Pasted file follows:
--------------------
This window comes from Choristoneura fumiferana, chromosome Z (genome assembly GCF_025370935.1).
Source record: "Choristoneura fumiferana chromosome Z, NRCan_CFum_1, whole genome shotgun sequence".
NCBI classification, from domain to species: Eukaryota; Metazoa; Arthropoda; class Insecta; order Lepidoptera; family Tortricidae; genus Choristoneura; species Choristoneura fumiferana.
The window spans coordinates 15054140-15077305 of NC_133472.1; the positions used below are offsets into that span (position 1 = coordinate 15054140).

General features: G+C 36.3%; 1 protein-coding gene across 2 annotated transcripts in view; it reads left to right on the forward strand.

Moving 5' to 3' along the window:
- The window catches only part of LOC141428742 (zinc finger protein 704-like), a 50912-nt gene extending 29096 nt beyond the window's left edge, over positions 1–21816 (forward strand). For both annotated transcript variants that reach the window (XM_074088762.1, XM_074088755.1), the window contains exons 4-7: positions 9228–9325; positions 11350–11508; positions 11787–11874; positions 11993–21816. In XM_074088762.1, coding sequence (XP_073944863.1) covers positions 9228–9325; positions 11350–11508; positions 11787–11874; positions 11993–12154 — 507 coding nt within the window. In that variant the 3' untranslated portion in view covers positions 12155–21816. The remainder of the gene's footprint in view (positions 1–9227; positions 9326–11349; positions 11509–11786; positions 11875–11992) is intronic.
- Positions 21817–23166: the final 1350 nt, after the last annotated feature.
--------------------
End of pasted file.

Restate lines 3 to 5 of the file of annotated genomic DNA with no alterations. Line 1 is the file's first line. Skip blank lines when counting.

NCBI classification, from domain to species: Eukaryota; Metazoa; Arthropoda; class Insecta; order Lepidoptera; family Tortricidae; genus Choristoneura; species Choristoneura fumiferana.
The window spans coordinates 15054140-15077305 of NC_133472.1; the positions used below are offsets into that span (position 1 = coordinate 15054140).

General features: G+C 36.3%; 1 protein-coding gene across 2 annotated transcripts in view; it reads left to right on the forward strand.